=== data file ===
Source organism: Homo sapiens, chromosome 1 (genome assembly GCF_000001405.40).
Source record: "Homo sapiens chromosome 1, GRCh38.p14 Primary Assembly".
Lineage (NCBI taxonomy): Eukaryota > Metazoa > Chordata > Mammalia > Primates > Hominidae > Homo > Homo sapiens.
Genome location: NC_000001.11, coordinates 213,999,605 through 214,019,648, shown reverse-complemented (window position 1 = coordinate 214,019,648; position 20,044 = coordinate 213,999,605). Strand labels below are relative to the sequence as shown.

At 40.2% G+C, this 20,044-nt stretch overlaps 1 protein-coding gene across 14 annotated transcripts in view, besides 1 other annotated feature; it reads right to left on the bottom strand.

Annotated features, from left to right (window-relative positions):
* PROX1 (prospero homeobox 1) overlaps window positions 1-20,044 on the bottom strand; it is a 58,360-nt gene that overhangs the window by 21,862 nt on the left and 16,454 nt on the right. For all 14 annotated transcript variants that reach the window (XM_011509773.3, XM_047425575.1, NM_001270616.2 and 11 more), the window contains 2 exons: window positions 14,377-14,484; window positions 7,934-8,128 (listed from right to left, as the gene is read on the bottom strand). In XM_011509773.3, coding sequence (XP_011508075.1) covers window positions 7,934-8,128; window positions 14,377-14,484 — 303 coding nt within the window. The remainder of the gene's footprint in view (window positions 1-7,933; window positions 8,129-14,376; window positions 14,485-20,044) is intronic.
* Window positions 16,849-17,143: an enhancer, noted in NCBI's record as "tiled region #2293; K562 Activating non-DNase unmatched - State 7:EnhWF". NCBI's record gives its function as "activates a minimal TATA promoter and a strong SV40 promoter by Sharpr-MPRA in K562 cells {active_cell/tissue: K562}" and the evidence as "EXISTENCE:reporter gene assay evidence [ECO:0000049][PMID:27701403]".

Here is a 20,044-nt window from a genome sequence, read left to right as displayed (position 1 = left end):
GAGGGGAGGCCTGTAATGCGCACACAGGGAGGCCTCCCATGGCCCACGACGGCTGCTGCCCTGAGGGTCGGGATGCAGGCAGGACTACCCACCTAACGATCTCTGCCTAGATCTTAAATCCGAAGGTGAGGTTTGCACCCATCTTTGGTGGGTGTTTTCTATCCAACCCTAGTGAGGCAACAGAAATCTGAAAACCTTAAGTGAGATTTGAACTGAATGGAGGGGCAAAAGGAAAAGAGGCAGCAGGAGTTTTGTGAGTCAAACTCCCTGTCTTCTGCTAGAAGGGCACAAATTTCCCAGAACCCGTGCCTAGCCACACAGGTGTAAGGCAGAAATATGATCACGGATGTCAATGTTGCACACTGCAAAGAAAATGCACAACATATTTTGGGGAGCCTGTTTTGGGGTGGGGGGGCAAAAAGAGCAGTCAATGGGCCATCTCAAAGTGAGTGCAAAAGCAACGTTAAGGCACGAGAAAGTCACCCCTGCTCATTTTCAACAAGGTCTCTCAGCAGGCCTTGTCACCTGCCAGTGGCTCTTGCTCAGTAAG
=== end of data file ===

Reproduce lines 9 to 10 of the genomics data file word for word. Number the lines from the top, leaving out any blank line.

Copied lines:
Here is a 20,044-nt window from a genome sequence, read left to right as displayed (position 1 = left end):
GAGGGGAGGCCTGTAATGCGCACACAGGGAGGCCTCCCATGGCCCACGACGGCTGCTGCCCTGAGGGTCGGGATGCAGGCAGGACTACCCACCTAACGATCTCTGCCTAGATCTTAAATCCGAAGGTGAGGTTTGCACCCATCTTTGGTGGGTGTTTTCTATCCAACCCTAGTGAGGCAACAGAAATCTGAAAACCTTAAGTGAGATTTGAACTGAATGGAGGGGCAAAAGGAAAAGAGGCAGCAGGAGTTTTGTGAGTCAAACTCCCTGTCTTCTGCTAGAAGGGCACAAATTTCCCAGAACCCGTGCCTAGCCACACAGGTGTAAGGCAGAAATATGATCACGGATGTCAATGTTGCACACTGCAAAGAAAATGCACAACATATTTTGGGGAGCCTGTTTTGGGGTGGGGGGGCAAAAAGAGCAGTCAATGGGCCATCTCAAAGTGAGTGCAAAAGCAACGTTAAGGCACGAGAAAGTCACCCCTGCTCATTTTCAACAAGGTCTCTCAGCAGGCCTTGTCACCTGCCAGTGGCTCTTGCTCAGTAAG